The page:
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The Environmental Threat in the Living Room

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This month’s Wired Magazine cover story says, “Keep your SUV. Forget organics. Go Nuclear. Live urban. Crank the A/C. In the age of climate change, what matters most is cutting carbon dioxide and other greenhouse gasses.” The story makes a sensational case for this thesis, then prints a brief rebuttal by Alex Steffen that says, “We don’t need a war on carbon. We need a new prosperity that can be shared by all while still respecting a multitude of real ecological limits.”

In arguing whether to fight one environmental threat or many, both sides list “a multitude of real ecological limits,” but neither side pays any attention to the biggest threat of all: too damn many people. Limiting population is the environmental elephant in the living room: everyone pretends it’s not there. Just a single generation of couples world-wide with an average of one child each would help the environment far more than all other efforts combined. Doing this, or even cutting the world population in half wouldn’t solve our problems completely, but it would sure make them solvable. Why don’t we do it, then? Because too many groups object. Object strenuously; object rabidly.

Religious sects object, Roman Catholics, Evangelical Protestants, Mormons, Muslims, and all who think our primary purpose is to manufacture as many new souls for God as we can. Who cares how bad it gets down here? This world is only a brief trial before a glorious immortality, up There.
Power grabbers object. If our tribe gets bigger than your tribe, we can beat the tar out of you (or erase you altogether) and steal your wealth, space, and resources.

Farmers (read: most of the world) object. Kids grow into farm hands faster than trees mature enough to bear fruit, and many hands make work light. You pay them with the food you grow, and if there’s not enough, too bad. They just die off and you make more of them.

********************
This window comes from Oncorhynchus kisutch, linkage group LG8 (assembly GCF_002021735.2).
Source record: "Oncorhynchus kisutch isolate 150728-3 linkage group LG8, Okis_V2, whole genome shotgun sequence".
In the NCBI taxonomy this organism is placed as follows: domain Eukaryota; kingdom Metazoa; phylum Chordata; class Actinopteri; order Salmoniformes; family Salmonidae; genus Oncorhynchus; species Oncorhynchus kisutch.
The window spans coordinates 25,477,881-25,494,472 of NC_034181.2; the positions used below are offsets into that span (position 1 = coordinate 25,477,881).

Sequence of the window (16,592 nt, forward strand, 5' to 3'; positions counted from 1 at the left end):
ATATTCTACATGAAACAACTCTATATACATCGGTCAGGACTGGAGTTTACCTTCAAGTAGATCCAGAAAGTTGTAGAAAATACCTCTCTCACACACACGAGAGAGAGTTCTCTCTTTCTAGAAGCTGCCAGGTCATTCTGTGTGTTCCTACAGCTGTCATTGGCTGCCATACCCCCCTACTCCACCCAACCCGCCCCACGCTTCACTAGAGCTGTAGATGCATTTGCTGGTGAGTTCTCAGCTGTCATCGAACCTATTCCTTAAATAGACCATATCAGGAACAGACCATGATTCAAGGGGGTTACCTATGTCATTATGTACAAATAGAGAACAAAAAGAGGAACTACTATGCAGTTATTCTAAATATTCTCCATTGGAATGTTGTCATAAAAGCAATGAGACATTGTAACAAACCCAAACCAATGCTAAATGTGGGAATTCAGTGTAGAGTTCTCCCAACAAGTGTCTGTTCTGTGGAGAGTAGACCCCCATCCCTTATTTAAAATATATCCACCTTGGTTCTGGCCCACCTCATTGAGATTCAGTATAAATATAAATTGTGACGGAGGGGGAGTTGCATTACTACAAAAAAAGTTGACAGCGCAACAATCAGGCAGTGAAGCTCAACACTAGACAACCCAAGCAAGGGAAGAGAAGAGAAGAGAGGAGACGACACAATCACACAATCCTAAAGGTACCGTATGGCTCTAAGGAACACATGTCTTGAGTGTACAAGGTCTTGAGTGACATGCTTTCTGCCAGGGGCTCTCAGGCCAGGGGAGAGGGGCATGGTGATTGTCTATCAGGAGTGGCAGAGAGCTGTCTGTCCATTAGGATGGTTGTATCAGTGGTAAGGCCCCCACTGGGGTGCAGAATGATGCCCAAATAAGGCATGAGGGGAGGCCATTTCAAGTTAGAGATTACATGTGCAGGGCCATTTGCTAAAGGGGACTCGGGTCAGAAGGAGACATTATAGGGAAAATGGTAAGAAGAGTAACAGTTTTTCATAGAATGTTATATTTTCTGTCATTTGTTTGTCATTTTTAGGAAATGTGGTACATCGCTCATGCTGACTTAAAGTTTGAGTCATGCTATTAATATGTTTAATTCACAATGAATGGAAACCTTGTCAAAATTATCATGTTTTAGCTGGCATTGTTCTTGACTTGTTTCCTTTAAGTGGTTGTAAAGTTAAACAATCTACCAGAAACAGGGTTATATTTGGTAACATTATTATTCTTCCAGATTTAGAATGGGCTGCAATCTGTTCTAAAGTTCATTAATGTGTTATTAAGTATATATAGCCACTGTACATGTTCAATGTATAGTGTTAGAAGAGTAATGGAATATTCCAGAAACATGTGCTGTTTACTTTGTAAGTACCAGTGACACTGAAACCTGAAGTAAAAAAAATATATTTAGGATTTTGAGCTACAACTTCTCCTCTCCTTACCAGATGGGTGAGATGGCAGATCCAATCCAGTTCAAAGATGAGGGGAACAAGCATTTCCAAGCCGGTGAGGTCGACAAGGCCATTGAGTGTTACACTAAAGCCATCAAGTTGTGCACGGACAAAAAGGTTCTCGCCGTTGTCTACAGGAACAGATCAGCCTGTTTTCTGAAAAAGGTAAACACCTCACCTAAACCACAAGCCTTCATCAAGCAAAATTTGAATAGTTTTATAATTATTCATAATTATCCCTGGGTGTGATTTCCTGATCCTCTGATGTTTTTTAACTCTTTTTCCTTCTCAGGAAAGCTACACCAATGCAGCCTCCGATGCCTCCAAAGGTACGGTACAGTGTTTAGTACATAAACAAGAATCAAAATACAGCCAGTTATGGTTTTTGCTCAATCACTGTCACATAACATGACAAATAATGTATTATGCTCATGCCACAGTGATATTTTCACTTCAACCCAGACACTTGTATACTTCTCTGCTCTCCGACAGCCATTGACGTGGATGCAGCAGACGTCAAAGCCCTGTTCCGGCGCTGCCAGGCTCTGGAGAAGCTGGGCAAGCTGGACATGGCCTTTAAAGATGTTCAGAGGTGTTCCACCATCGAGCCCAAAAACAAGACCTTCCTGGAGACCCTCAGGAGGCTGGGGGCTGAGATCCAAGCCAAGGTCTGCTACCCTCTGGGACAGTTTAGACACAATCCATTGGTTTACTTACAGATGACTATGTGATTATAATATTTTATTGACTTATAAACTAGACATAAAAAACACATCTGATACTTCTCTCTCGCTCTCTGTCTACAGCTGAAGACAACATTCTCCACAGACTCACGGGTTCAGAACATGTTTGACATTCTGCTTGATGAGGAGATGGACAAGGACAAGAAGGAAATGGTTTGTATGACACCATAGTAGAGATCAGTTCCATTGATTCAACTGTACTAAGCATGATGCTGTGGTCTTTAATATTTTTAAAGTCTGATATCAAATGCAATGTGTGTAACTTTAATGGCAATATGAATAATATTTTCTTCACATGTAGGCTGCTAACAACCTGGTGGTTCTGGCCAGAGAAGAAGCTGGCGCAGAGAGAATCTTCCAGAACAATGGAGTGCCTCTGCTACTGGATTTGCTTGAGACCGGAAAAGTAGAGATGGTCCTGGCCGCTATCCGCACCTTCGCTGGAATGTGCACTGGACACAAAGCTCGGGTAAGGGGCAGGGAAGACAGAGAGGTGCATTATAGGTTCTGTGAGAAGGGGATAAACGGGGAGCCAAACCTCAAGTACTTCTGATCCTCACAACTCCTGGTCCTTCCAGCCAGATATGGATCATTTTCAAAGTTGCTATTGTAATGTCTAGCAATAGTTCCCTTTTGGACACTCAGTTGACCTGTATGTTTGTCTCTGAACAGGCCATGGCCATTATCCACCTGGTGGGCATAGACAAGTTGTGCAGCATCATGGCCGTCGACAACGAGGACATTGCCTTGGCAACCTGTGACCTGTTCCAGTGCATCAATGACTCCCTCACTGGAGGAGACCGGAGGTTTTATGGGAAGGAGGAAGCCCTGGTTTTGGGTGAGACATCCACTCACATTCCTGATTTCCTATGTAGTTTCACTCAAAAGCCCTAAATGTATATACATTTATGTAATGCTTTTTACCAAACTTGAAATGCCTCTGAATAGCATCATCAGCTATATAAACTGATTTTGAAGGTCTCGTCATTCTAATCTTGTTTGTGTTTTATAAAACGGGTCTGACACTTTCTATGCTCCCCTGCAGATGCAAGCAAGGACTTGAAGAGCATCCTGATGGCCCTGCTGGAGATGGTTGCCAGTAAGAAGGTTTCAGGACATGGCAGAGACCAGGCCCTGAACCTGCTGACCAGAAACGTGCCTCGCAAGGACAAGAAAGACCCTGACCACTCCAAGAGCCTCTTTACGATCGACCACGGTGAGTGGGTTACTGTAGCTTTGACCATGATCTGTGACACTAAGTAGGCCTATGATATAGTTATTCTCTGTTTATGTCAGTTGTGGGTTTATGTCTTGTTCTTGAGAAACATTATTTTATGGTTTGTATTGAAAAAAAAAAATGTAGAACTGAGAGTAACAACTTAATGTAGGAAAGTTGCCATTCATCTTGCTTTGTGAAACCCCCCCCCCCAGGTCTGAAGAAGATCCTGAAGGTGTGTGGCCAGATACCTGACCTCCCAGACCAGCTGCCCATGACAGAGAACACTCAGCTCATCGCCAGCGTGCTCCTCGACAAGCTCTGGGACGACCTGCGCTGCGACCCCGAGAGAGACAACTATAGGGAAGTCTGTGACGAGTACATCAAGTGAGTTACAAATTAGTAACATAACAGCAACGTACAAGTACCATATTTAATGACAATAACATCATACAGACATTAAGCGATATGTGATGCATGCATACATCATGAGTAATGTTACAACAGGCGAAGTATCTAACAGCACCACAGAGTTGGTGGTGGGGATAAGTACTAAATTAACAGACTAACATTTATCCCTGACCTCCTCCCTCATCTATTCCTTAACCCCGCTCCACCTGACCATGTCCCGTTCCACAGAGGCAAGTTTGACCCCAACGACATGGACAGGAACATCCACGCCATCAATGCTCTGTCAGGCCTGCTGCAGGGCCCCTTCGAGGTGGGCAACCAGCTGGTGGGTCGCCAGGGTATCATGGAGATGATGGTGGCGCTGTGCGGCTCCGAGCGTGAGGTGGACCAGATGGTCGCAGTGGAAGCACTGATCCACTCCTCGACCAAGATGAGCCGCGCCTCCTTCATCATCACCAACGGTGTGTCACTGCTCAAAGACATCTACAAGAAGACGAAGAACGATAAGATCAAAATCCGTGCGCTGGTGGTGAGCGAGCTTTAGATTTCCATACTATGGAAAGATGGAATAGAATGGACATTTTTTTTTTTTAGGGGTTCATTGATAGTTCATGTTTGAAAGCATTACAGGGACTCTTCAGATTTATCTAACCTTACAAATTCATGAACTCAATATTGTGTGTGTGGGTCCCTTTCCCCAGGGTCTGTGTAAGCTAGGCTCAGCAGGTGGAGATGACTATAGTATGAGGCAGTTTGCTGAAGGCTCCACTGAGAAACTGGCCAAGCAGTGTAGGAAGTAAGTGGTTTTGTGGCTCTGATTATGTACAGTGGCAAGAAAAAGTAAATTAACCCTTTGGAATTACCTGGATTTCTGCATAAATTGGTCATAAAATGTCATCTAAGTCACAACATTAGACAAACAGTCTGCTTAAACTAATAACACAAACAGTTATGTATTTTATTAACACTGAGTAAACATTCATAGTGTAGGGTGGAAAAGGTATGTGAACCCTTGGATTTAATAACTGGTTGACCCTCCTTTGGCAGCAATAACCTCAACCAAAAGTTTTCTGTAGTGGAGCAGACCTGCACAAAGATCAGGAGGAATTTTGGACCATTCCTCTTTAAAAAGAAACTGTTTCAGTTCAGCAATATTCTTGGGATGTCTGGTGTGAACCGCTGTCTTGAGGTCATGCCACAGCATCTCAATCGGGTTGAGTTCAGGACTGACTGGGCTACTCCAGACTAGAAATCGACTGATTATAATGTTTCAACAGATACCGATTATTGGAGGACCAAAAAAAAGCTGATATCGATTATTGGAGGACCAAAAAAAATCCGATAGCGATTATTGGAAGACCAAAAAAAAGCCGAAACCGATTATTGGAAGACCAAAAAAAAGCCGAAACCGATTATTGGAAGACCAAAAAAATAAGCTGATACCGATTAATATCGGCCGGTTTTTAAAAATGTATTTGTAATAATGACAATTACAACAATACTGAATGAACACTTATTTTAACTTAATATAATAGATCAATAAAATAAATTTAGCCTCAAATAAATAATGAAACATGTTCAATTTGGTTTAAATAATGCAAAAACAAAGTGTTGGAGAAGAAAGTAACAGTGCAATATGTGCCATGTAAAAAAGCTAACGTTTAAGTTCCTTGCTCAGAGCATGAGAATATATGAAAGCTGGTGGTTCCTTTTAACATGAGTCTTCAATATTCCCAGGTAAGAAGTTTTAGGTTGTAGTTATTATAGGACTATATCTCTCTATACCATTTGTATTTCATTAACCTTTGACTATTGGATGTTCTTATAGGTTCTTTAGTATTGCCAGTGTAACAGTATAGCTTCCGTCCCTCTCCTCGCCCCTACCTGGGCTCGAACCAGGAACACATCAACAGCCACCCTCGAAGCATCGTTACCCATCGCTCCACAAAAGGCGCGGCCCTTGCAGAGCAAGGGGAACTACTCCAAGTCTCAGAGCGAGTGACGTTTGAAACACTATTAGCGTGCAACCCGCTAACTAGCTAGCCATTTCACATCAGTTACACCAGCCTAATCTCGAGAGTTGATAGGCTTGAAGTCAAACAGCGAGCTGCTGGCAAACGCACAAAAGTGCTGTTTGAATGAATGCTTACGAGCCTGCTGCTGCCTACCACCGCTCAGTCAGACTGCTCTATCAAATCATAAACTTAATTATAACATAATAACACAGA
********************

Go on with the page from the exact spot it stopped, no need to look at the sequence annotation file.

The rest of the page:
Most pervasively of all, males object. No matter how civilized we are, we still respond to the ancient Darwinian imperative. Survival of the fittest means survival long enough to reproduce, and the more reproductions we make, the stronger our species. Less delicately put: big families demonstrate big cojones.

This is the paragraph in which I’m supposed to lay out my solution to the problem – only I don’t have one; I don’t know what to do. Totalitarian regimes have sometimes enforced family limitation, but that kind of government is unacceptable. Agencies world-wide have labored at population control for at least a century, without any detectable effect overall.

But maybe population control can take a lesson from global warming. That is a truth so inconvenient that many still won’t accept it and no one wants to make the sacrifices necessary to deal with it. Nevertheless our noses have been rubbed in this inconvenient truth so long, so loudly, so forcefully that we are at least coming to acknowledge it. We are admitting, however reluctantly, that yes, there is an elephant in the living room after all. We are starting to deal with global warming because it has been publicly discussed and discussed and discussed so much that we can’t avoid it. That is what we must do for population control. We must stop hiding it. We must talk about it, argue it, bring it to the top of our civic agenda. Otherwise, Earth’s swarming billions will kill us off much faster than carbon dioxide.

Wired magazine says, “Screw organic. Screw the spotted owl.” And however you may feel about that, at least don’t screw humans unprotected. We can no longer cope with the results.

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A career writer and media maven, Jim Stinson is the author of four mystery novels and a college textbook, Video: Digital Communication and Production. His newest novel, Tassy Morgan's Bluff, will be out from Penguin Books in June 2011. He lives with (more...)
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